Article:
SREMI Clinician Scientist Profile

Dr. Catherine Varner


In Canada, emergency departments play a critical role in pregnancy care. In fact, nearly half of women will visit an emergency department (ED) during or shortly after pregnancy. SREMI Scientist and Deputy Director Dr. Catherine Varner is regarded as an international expert on the care of pregnant patients in the ED. In January 2023, Dr. Varner and the SREMI team were thrilled to launch a new care program at Mount Sinai Hospital to improve care for patients experiencing pregnancy loss, an unfortunately common concern in the ED.

Virtual Wraparound Care is a first-of-its-kind program that begins at the point of care in the ED and continues after discharge. A specialized, advanced practice nurse, supervised by Dr. Varner, supports patients through their loss, is available to address their concerns as the loss progresses, and ensures timely follow-up care.

In March 2023, SREMI warmly welcomed Victoria Aziz to the role of Virtual Wraparound Care nurse navigator. A familiar face, Victoria is an RN who has worked in the Schwartz/Reisman Emergency Centre for many years before she transitioned into this role. The program has been an incredible addition to the ED, and more importantly, to the care of this vulnerable and frequent patient population.

The research evaluation of the program has started in the form of patient surveys and interviews, and so far, the feedback is very positive. This program has been a win-win for all involved: the patients receive more attentive and comprehensive care, and the ED has established more efficient follow-up care pathways with our gynaecology colleagues.

With the infrastructure of the program established, Dr. Varner and the SREMI research team applied for and received an innovation fund grant from the Mount Sinai Hospital-University Health Network Academic Medical Organization to co-design web-based supports for patients experiencing early pregnancy loss symptoms in the ED. This co-design project launched in July 2023 is in collaboration with Vitala Global, a not-for-profit organization that creates and supports reproductive technology solutions for pregnant people worldwide.

Dr. Varner also continues to utilize health administrative data housed at the IC/ES to examine how pregnant patients utilize the ED, how these visits influence pregnancy and infant outcomes, and how to improve system-wide pregnancy care. In the last two years, her work has gained national media attention following the publication of these novel reproductive health studies. Her research abstract entitled, “Maternal emergency department use before pregnancy and infant emergency department use after birth” received the Top Pediatric Abstract Award at this year’s Canadian Association of Emergency Physicians Annual Scientific Meeting.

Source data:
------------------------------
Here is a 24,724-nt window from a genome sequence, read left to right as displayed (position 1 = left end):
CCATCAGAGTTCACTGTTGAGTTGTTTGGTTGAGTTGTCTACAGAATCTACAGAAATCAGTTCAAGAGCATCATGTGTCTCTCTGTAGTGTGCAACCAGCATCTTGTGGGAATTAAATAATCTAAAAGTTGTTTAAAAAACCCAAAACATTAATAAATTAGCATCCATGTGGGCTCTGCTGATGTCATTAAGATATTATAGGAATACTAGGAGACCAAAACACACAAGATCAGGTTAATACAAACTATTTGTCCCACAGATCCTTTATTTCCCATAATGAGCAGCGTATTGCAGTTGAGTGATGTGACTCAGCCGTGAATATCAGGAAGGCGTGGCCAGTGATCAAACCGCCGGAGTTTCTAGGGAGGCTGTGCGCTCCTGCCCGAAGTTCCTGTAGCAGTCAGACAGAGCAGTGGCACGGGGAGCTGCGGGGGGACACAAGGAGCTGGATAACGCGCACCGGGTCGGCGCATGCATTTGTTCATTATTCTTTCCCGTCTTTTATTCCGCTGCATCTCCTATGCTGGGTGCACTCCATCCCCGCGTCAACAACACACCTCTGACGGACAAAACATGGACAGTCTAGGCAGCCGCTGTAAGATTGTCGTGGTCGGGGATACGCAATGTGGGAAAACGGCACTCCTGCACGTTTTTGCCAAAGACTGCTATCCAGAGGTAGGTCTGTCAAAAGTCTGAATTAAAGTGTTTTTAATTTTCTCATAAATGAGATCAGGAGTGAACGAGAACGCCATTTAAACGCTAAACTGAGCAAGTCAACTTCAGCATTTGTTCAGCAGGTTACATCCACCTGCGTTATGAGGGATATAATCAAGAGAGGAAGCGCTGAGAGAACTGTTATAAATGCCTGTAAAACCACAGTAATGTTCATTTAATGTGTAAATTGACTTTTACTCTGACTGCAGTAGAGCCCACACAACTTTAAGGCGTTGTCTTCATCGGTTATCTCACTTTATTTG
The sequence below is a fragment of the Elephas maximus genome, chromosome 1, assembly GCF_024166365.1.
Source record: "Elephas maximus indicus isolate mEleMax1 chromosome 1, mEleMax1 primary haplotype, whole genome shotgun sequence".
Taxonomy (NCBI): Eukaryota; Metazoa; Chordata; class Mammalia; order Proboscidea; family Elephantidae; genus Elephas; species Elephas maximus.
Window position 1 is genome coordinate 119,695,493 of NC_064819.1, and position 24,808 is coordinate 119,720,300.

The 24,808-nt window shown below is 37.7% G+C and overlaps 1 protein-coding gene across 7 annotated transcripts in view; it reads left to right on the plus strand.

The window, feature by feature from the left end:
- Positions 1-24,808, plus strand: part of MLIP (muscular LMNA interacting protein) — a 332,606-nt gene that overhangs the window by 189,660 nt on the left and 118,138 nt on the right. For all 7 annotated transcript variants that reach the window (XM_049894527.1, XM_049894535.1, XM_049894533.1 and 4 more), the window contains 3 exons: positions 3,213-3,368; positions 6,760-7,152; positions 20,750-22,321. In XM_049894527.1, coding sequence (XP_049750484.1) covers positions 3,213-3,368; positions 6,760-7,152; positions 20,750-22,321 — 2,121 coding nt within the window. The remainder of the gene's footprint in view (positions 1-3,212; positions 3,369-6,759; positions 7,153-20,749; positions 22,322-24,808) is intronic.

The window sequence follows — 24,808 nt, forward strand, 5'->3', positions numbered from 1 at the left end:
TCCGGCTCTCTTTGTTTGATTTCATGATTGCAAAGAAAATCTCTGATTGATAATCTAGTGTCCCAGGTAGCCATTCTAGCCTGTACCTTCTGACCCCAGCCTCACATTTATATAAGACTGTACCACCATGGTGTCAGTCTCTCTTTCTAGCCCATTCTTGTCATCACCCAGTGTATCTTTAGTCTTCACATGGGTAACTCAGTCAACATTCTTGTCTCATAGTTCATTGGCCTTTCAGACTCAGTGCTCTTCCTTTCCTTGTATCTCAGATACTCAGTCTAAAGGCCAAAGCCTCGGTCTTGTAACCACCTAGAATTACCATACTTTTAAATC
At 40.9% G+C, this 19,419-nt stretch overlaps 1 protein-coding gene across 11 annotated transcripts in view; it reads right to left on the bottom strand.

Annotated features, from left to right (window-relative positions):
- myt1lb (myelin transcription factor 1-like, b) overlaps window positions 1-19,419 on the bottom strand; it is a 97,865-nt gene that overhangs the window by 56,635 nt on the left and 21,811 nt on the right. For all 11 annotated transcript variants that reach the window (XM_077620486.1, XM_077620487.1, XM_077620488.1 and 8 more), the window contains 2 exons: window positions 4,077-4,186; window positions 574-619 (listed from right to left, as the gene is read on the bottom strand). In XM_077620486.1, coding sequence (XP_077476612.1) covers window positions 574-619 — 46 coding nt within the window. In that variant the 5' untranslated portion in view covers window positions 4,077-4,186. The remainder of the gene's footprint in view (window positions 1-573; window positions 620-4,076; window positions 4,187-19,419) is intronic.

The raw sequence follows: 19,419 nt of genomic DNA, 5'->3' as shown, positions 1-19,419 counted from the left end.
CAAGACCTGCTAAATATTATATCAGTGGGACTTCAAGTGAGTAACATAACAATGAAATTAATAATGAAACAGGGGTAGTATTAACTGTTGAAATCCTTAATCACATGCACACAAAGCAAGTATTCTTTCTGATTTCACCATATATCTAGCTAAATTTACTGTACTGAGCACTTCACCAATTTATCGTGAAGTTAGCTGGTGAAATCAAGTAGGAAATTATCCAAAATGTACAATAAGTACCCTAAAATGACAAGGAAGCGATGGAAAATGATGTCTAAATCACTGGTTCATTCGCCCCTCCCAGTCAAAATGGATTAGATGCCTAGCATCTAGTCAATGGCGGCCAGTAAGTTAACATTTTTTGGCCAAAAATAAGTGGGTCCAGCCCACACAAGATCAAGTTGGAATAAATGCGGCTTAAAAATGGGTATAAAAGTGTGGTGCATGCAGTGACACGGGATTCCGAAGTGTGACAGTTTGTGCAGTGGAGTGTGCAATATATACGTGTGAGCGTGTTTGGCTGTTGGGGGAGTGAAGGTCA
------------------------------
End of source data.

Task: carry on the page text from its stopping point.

Dr. Varner established a new collaboration in the area of pregnancy care for people with disabilities with Dr. Hilary Brown, an Associate Professor at the University of Associate Professor in the Department of Health and Society at the University of Toronto – Scarborough. Using IC/ES data, the project team evaluated whether people with disabilities are at greater risk of ED use in pregnancy compared with those without disabilities. The findings of this study were also published in JAMA Network Open in August 2023. This successful collaboration has continued, and the project team was awarded a five-year Canadian Institutes of Health Research Project Scheme Grant to evaluate pregnancy outcomes and care of women with physical-mental multimorbidity.

In January 2023 Dr. Varner assumed the role of Deputy Editor of the Canadian Medical Association Journal. This summer she published two editorials on ED crowding, both resulting in national media attention. Her editorial entitled, “Emergency departments are in crisis now and for the foreseeable future” was one of the most read articles in the journal in 2023. The follow-up editorial entitled, “Without more acute care beds, hospitals are on their own to grapple with emergency department crises” was included in briefings of Deputy Health Ministers and Health Ministers at national meetings held in September and October, respectively.